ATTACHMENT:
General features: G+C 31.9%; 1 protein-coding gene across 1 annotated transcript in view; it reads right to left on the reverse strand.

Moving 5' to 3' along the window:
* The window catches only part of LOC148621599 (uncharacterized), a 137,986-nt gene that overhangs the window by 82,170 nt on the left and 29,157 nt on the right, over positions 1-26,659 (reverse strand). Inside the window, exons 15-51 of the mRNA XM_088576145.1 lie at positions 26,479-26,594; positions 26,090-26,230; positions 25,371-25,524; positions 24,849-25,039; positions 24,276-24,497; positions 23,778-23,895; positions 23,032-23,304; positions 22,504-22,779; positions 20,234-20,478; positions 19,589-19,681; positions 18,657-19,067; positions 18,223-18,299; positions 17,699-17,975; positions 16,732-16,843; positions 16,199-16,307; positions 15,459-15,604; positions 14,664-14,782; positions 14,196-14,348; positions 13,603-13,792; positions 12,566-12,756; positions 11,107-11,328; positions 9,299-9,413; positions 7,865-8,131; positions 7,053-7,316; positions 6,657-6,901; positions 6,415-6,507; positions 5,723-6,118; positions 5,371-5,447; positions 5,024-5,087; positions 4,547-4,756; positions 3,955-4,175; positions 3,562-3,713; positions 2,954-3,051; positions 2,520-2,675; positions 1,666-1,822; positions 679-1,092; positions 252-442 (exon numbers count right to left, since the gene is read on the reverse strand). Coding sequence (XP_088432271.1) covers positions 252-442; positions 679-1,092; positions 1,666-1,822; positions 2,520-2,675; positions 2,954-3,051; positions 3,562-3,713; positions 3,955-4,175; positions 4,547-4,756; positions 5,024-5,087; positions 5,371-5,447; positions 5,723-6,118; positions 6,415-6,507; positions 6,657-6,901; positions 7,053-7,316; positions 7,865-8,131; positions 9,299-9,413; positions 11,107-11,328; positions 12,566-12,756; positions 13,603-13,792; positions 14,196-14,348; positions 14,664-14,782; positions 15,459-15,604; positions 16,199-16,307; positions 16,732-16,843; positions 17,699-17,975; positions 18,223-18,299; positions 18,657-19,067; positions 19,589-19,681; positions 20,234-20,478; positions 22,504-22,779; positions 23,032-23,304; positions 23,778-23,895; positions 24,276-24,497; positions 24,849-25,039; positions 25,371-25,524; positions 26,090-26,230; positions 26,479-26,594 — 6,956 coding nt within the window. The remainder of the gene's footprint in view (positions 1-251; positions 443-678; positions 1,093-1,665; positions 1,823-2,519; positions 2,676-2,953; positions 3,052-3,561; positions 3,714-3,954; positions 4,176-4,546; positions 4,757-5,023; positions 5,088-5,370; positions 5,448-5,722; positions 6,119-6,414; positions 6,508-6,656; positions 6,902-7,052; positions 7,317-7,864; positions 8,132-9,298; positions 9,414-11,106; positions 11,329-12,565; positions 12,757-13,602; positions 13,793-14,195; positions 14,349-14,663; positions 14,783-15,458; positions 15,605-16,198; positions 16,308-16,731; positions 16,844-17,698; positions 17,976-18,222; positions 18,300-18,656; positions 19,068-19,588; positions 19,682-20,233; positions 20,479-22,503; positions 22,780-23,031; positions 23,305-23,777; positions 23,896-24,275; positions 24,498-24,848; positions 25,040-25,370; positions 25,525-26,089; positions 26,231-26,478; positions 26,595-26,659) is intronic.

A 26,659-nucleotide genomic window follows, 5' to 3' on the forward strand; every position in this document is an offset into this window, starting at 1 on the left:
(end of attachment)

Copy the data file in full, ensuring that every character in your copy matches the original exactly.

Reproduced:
General features: G+C 31.9%; 1 protein-coding gene across 1 annotated transcript in view; it reads right to left on the reverse strand.

Moving 5' to 3' along the window:
* The window catches only part of LOC148621599 (uncharacterized), a 137,986-nt gene that overhangs the window by 82,170 nt on the left and 29,157 nt on the right, over positions 1-26,659 (reverse strand). Inside the window, exons 15-51 of the mRNA XM_088576145.1 lie at positions 26,479-26,594; positions 26,090-26,230; positions 25,371-25,524; positions 24,849-25,039; positions 24,276-24,497; positions 23,778-23,895; positions 23,032-23,304; positions 22,504-22,779; positions 20,234-20,478; positions 19,589-19,681; positions 18,657-19,067; positions 18,223-18,299; positions 17,699-17,975; positions 16,732-16,843; positions 16,199-16,307; positions 15,459-15,604; positions 14,664-14,782; positions 14,196-14,348; positions 13,603-13,792; positions 12,566-12,756; positions 11,107-11,328; positions 9,299-9,413; positions 7,865-8,131; positions 7,053-7,316; positions 6,657-6,901; positions 6,415-6,507; positions 5,723-6,118; positions 5,371-5,447; positions 5,024-5,087; positions 4,547-4,756; positions 3,955-4,175; positions 3,562-3,713; positions 2,954-3,051; positions 2,520-2,675; positions 1,666-1,822; positions 679-1,092; positions 252-442 (exon numbers count right to left, since the gene is read on the reverse strand). Coding sequence (XP_088432271.1) covers positions 252-442; positions 679-1,092; positions 1,666-1,822; positions 2,520-2,675; positions 2,954-3,051; positions 3,562-3,713; positions 3,955-4,175; positions 4,547-4,756; positions 5,024-5,087; positions 5,371-5,447; positions 5,723-6,118; positions 6,415-6,507; positions 6,657-6,901; positions 7,053-7,316; positions 7,865-8,131; positions 9,299-9,413; positions 11,107-11,328; positions 12,566-12,756; positions 13,603-13,792; positions 14,196-14,348; positions 14,664-14,782; positions 15,459-15,604; positions 16,199-16,307; positions 16,732-16,843; positions 17,699-17,975; positions 18,223-18,299; positions 18,657-19,067; positions 19,589-19,681; positions 20,234-20,478; positions 22,504-22,779; positions 23,032-23,304; positions 23,778-23,895; positions 24,276-24,497; positions 24,849-25,039; positions 25,371-25,524; positions 26,090-26,230; positions 26,479-26,594 — 6,956 coding nt within the window. The remainder of the gene's footprint in view (positions 1-251; positions 443-678; positions 1,093-1,665; positions 1,823-2,519; positions 2,676-2,953; positions 3,052-3,561; positions 3,714-3,954; positions 4,176-4,546; positions 4,757-5,023; positions 5,088-5,370; positions 5,448-5,722; positions 6,119-6,414; positions 6,508-6,656; positions 6,902-7,052; positions 7,317-7,864; positions 8,132-9,298; positions 9,414-11,106; positions 11,329-12,565; positions 12,757-13,602; positions 13,793-14,195; positions 14,349-14,663; positions 14,783-15,458; positions 15,605-16,198; positions 16,308-16,731; positions 16,844-17,698; positions 17,976-18,222; positions 18,300-18,656; positions 19,068-19,588; positions 19,682-20,233; positions 20,479-22,503; positions 22,780-23,031; positions 23,305-23,777; positions 23,896-24,275; positions 24,498-24,848; positions 25,040-25,370; positions 25,525-26,089; positions 26,231-26,478; positions 26,595-26,659) is intronic.

A 26,659-nucleotide genomic window follows, 5' to 3' on the forward strand; every position in this document is an offset into this window, starting at 1 on the left: